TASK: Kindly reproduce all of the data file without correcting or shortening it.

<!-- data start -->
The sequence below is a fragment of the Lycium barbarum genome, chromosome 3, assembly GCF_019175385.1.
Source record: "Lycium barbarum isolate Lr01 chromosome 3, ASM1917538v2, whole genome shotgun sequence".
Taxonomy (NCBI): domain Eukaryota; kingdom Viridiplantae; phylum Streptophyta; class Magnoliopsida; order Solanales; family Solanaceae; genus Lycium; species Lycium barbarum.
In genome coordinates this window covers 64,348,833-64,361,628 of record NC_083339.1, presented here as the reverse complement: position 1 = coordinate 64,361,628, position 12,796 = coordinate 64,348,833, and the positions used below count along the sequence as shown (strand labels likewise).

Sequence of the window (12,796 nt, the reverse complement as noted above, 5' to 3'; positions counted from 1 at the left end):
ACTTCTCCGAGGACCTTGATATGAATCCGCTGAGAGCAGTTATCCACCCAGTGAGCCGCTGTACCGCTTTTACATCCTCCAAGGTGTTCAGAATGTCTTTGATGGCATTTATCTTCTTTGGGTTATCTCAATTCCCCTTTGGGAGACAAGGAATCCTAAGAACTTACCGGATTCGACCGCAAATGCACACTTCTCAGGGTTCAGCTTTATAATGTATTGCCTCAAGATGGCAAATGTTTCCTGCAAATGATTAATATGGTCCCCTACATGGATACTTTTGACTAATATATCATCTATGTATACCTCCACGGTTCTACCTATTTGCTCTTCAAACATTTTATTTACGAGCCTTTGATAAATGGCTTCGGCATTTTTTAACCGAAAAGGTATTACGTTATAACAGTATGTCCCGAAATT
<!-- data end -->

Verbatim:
The sequence below is a fragment of the Lycium barbarum genome, chromosome 3, assembly GCF_019175385.1.
Source record: "Lycium barbarum isolate Lr01 chromosome 3, ASM1917538v2, whole genome shotgun sequence".
Taxonomy (NCBI): domain Eukaryota; kingdom Viridiplantae; phylum Streptophyta; class Magnoliopsida; order Solanales; family Solanaceae; genus Lycium; species Lycium barbarum.
In genome coordinates this window covers 64,348,833-64,361,628 of record NC_083339.1, presented here as the reverse complement: position 1 = coordinate 64,361,628, position 12,796 = coordinate 64,348,833, and the positions used below count along the sequence as shown (strand labels likewise).

Sequence of the window (12,796 nt, the reverse complement as noted above, 5' to 3'; positions counted from 1 at the left end):
ACTTCTCCGAGGACCTTGATATGAATCCGCTGAGAGCAGTTATCCACCCAGTGAGCCGCTGTACCGCTTTTACATCCTCCAAGGTGTTCAGAATGTCTTTGATGGCATTTATCTTCTTTGGGTTATCTCAATTCCCCTTTGGGAGACAAGGAATCCTAAGAACTTACCGGATTCGACCGCAAATGCACACTTCTCAGGGTTCAGCTTTATAATGTATTGCCTCAAGATGGCAAATGTTTCCTGCAAATGATTAATATGGTCCCCTACATGGATACTTTTGACTAATATATCATCTATGTATACCTCCACGGTTCTACCTATTTGCTCTTCAAACATTTTATTTACGAGCCTTTGATAAATGGCTTCGGCATTTTTTAACCGAAAAGGTATTACGTTATAACAGTATGTCCCGAAATT